Trees in Bangalore provide a diversity of ecosystem services, decreasing ambient air temperatures in the summer by 3–5 °C, and road asphalt surface temperatures by as much as 23 °C, substantially reducing levels of noxious air pollutants including SO2 and Suspended Particulate Matter (unpublished data), providing critical habitat for a diversity of birds, insects and other urban wildlife, and constituting important sources of recreational and sacred cultural services to city residents, especially in poor neighborhoods such as slums (Gopal 2011). Thankfully, despite the extensive clearing and fragmentation of vegetation in many parts of Bangalore, the city core still supports substantial vegetation. Given the city’s colonial history as a former British military establishment, many of Bangalore’s large green spaces are managed by a variety of public institutions including the military and defence establishments, public sector industries, and educational institutions (Nagendra et al. 2012). Bangalore also hosts two large, historic botanical gardens, a number of educational institutions and a number of historic cemeteries (Nair 2005). These locations harbour large numbers of majestic, visually spectacular trees that provide important biodiversity and environmental/ecosystem services to the city and have provided significant protection against vegetation clearing and fragmentation in recent years (Nagendra et al. 2012). A faunal checklist compiled in 1999 documented the presence of 40 species of mammals, over 340 species of birds, 38 species of reptiles, 16 species of amphibians, 41 species of fishes and 160 species of butterflies within a 40 km radius from the Bangalore city centre (Karthikeyan 1999). Pockets of native vegetation cover persisting in academic institution campuses and botanical gardens contribute significantly to faunal biodiversity. There is high insect diversity, with reports of rare species in the campuses of Bangalore University, the Indian Institute of Science and University of Agricultural Science in Bangalore, as well as in the city’s two botanical gardens – Lal Bagh and Cubbon Park (Gadagkar et al. 1997; Kumar et al. 1997; Nayaka et al. 2003; Varghese 2006; Swamy et al. 2008). There has even been a report of the discovery of a new ant species in an Indian educational institution campus (Varghese 2006).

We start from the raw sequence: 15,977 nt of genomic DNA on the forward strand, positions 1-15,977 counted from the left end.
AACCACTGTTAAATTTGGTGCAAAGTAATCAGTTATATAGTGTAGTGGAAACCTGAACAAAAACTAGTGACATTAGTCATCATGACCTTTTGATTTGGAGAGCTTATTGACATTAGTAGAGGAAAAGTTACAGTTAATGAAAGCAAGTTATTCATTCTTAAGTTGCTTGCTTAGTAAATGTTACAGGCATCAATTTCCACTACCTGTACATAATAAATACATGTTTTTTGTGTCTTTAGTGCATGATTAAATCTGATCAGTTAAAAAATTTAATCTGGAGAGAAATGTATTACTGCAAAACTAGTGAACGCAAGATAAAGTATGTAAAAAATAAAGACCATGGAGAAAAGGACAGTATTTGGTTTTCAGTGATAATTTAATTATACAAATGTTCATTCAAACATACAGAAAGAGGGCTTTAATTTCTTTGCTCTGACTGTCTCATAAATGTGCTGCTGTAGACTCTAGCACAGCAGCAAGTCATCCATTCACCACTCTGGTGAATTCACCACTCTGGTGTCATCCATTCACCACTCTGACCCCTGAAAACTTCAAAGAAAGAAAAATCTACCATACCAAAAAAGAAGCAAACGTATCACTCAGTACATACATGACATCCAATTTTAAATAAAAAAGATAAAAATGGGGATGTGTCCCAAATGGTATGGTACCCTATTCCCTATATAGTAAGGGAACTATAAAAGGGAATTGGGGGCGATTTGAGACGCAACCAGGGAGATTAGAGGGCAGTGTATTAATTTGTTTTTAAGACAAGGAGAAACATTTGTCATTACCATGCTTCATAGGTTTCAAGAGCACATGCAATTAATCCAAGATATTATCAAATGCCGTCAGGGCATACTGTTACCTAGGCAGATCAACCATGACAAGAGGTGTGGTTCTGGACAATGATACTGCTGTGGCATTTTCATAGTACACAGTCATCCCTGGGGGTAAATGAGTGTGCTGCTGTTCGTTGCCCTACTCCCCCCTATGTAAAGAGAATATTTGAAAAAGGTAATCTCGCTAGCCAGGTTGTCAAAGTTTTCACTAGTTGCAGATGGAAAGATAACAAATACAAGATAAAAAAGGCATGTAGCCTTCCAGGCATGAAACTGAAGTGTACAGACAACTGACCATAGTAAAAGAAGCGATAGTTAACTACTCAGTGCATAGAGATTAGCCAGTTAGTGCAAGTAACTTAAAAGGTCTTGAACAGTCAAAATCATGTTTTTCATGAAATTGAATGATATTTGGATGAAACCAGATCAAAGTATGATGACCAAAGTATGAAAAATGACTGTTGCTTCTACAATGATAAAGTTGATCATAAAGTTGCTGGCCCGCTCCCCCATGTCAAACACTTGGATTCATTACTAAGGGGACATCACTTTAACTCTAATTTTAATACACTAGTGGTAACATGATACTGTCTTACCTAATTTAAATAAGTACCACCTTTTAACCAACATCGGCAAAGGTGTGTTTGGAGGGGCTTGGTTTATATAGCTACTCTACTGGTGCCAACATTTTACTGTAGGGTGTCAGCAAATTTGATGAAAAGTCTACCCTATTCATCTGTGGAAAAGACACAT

A number of small neighbourhood parks have also come up in the core of Bangalore in the last two decades. Their size and focus on exotic, landscaped features does appear to provide limitations in terms of the range ecological services they can provide (Nagendra and Gopal 2011).Yet, even these parks provide important recreational services for local neighbourhoods, and field surveys indicate that these constitute important habitats for migratory birds and other local biodiversity (Swamy and Devy 2010). In these and other human-impacted urban habitats in Bangalore, some taxa such as ants and earthworms are able to persist because of the availability of specialized microhabitats, leaf litter and soil organic matter (Kale and Krishnamoorthy 1981; Swamy et al. 2008), while other taxa such as lichens indicate patterns of species turnover and replacement by species more tolerant to pollution (Nayaka et al. 2003). Yet, worryingly, fragmentation of vegetation connectivity has increased over time, within the city core as well as the periphery (Nagendra et al. 2012). This is especially critical for the Bangalore urban landscape, where many migratory birds and other species need to move between a number of small, scattered habitats of variable resource quality, making their survival and persistence especially challenging.
Although satellite remote sensing indicates the presence of recent greening in some peripheral areas, field research indicates that much of this can be traced to the short term plantation of water hungry, fast growing exotic timber species such as Acacia auriculiformis and Eucalyptus on formerly agricultural lands, which are eventually converted to urban development (Nagendra et al. 2012). Fortunately, some peripheral parts have witnessed citizen-government interactions efforts at plantation and restoration of urban environments, and are beginning to provide a positive example for other peripheral areas in the city (Nagendra 2010).
The expansion and intensification of Bangalore has also transformed the land-use patterns and institutional forms of governance of the city’s wetlands and water bodies. There were once thousands of reservoirs in the area surrounding Bangalore, used for a number of purposes including agriculture, fishing, cattle washing, drinking, and domestic uses (Buchanan 1870). These water bodies were largely created and maintained by human effort, through damming rainfed streams to create networks of freshwater reservoirs topographically distributed throughout the region (Rice 1897a, b). These wetlands supported an impressive diversity of birds, fish, amphibians, reptiles, insects, and micro-organisms until quite recently (Krishna et al. 1996). Originally managed by adjacent village communities, lakes in Bangalore are now managed by a large number of government departments with overlapping jurisdictions and responsibilities (Gowda and Sridhara 2007; D’Souza and Nagendra 2011). Public perceptions and uses of lakes have also transformed as a consequence of urbanization, from community spaces valued for water and cultural services, to urban recreational spaces used largely by joggers and walkers (Srinivas 2004; D’Souza and Nagendra 2011).